soil health


U.S. Department of Agriculture (USDA) Natural Resources Conservation Service (NRCS) Soil Conservationist Garrett Duyck and David Brewer examine a soil sample on the Emerson Dell farm near The Dalles, OR. USDA NRCS photo by Ron Nichols.

Congress Could Help Farmers, Prevent Pollution, and Reduce Flood and Drought Damage. Will They?

, senior analyst, Food and Environment

The news lately has been full of Congressional battles—healthcare, the debt ceiling, and now tax “reform” (ahem)—and it’s starting to seem like Congress is only interested in blowing things up. But a huge legislative effort is gaining steam on Capitol Hill, one that is likely to have general bipartisan support, though you probably haven’t heard nearly as much about it. I’m talking about the next five-year Farm Bill—which really should be called the Food and Farm Bill, as it shapes that sprawling economic sector worth more than 5 percent of US GDP, and which Congress must reauthorize by September 30, 2018.

In this first of a series of posts on the 2018 Farm Bill, I look at how this legislation could do more to help farmers conserve their soil, deliver clean water, and even reduce the devastating impacts of floods and droughts, all of which would save taxpayers’ money. Read more >

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This map of dissolved oxygen levels in the Gulf of Mexico shows the extent of the dead zone in July 2017. Courtesy of Louisiana Universities Marine Consortium. https://gulfhypoxia.net/research/shelfwide-cruise/?y=2017&p=oxy_maps

Dead Zone 2017: Even Worse than Predicted (and That’s an Understatement)

, senior analyst, Food and Environment

There’s more bad news for the Gulf of Mexico. A team led by researchers at Louisiana State University this week confirmed the largest Gulf dead zone since standardized measurement began in 1985. The lifeless area of low oxygen in the Gulf is now at least the size of New Jersey, the researchers say, noting in a press release that because they couldn’t map the entire affected area, their measurement is an understatement of the problem this year. Read more >

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Ivette Perfecto and John Vandermeer in a shaded coffee farm in Chiapas, Mexico. They use diverse shaded coffee as a model system to study ecological complexity and its implications for farm management and biodiversity conservation.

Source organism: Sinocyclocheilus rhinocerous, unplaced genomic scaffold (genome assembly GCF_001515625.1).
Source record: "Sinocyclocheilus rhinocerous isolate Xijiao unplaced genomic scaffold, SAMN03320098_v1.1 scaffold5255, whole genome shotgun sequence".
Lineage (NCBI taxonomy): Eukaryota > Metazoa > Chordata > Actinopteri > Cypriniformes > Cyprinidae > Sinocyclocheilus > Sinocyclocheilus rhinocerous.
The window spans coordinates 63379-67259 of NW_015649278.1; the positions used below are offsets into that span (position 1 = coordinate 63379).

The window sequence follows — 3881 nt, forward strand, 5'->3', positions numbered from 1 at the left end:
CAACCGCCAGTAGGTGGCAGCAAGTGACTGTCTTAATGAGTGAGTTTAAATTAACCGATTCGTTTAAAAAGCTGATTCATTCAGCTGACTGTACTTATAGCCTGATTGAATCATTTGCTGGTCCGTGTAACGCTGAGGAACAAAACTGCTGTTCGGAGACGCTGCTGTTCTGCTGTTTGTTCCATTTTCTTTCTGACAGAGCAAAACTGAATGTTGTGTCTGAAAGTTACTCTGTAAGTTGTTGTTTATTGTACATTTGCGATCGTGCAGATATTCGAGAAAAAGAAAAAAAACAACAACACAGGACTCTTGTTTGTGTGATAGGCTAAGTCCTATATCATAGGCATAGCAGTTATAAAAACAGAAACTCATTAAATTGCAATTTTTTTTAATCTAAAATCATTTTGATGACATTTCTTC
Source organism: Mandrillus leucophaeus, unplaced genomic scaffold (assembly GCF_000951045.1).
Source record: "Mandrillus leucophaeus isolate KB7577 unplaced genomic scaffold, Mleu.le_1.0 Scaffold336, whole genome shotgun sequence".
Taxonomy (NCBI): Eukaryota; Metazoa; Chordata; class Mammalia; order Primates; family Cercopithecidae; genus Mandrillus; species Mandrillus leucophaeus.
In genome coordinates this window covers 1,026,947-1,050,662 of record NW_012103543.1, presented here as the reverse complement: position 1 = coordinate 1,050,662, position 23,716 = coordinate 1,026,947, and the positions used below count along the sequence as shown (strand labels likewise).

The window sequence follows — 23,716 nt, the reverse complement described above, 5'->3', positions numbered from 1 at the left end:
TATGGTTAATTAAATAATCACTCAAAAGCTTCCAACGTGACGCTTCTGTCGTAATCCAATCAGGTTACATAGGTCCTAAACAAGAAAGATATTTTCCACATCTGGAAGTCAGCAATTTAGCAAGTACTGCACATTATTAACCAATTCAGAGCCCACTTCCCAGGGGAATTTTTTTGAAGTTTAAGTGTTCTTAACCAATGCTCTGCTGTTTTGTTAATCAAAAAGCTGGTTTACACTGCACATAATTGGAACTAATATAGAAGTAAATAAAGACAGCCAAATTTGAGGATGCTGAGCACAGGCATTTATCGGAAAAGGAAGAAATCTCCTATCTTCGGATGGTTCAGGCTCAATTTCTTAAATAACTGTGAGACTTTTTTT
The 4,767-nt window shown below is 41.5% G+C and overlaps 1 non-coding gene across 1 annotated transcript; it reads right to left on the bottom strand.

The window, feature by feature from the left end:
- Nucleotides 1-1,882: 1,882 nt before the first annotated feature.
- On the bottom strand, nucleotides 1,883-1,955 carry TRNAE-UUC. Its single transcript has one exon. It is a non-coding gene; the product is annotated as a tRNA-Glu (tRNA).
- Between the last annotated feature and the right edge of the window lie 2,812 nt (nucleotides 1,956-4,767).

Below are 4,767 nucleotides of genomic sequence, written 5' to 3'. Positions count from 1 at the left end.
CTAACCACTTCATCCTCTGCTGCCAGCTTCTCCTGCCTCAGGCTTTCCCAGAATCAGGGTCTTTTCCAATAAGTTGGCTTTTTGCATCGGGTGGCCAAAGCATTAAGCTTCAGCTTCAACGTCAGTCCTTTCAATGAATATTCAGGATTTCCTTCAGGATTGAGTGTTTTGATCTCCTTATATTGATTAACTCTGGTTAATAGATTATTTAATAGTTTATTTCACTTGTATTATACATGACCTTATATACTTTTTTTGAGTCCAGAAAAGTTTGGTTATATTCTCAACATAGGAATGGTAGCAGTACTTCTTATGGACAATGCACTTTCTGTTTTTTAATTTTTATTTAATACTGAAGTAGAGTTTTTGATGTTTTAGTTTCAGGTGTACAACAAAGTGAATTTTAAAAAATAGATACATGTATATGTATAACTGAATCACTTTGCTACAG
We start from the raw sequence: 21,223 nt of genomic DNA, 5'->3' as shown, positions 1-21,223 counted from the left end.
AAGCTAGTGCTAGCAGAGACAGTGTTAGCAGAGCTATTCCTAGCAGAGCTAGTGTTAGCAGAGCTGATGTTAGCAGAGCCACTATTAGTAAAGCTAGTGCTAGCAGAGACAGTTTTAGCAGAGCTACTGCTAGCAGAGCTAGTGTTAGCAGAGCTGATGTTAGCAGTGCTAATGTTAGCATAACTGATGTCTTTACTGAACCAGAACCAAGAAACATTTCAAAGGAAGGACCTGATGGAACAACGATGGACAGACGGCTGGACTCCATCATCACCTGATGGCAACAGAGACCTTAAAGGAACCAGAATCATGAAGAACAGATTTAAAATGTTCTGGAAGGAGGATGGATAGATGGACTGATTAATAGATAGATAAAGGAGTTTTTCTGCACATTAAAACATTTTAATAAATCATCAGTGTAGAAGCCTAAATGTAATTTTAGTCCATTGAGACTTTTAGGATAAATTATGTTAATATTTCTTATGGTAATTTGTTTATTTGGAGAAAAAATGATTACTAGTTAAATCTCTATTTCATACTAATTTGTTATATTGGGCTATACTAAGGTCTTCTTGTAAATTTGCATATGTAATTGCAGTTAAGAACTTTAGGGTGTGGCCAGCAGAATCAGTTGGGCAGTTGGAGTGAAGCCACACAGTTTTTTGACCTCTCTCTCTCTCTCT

Agroecology to the Rescue: 7 Ways Ecologists are Working Toward Healthier Food Systems

, senior scientist

A lot has been written about agroecology, and a new special issue of the journal Agroecology and Sustainable Food Systems takes it to the next level. Read more >

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Farmers to Trump: Don’t Walk Away from Climate Action

, senior analyst, Food and Environment

There’s a little good news from farm country. Last week, the National Farmers Union (NFU)—a grassroots organization representing 200,000 farmers, fishers, and ranchers with affiliates in 33 states—publicly urged President Trump to keep the United States’ commitment to global climate action. Read more >

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Corn Belt Farmers Managing Weather-Related Risks Through Greater Soil Stewardship

Gabrielle Roesch-McNally, Ph.D. Sustainable Agriculture and Sociology, , UCS

Spring planting season in the Corn Belt reminds those of us living in the region that soil erosion is still a serious concern as we gear up for another year of intensive corn and soybean cultivation. For example, the Environmental Working Group, with the Iowa Daily Erosion Project, estimate that millions of acres of Iowa farmland are losing dangerous amounts of soil through wind and water erosion at levels far exceeding the so-called tolerable rate of soil loss (5 tons per acre). This has serious impacts on water quality via sedimentation and carries an economic cost to farmers and to society. Read more >

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